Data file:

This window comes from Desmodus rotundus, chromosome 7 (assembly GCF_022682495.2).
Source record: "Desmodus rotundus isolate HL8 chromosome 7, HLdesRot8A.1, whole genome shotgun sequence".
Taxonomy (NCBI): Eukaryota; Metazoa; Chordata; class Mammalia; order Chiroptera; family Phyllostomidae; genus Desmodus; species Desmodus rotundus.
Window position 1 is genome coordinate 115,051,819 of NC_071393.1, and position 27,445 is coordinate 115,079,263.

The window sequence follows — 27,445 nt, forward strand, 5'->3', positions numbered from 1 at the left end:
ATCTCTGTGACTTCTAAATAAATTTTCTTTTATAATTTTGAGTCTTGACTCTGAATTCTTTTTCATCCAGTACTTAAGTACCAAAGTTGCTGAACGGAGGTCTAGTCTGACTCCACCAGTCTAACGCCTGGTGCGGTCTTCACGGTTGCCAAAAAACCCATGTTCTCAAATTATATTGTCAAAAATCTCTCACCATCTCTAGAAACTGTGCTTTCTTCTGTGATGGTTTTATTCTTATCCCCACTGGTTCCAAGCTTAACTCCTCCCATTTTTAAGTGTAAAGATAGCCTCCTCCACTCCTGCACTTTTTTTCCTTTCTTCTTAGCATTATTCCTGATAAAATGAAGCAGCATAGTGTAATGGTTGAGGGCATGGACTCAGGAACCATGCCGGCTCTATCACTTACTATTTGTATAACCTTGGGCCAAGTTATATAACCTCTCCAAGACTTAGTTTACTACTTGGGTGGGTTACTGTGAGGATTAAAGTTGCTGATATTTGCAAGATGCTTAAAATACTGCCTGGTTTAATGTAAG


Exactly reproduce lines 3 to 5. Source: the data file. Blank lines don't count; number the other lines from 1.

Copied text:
Taxonomy (NCBI): Eukaryota; Metazoa; Chordata; class Mammalia; order Chiroptera; family Phyllostomidae; genus Desmodus; species Desmodus rotundus.
Window position 1 is genome coordinate 115,051,819 of NC_071393.1, and position 27,445 is coordinate 115,079,263.

The window sequence follows — 27,445 nt, forward strand, 5'->3', positions numbered from 1 at the left end: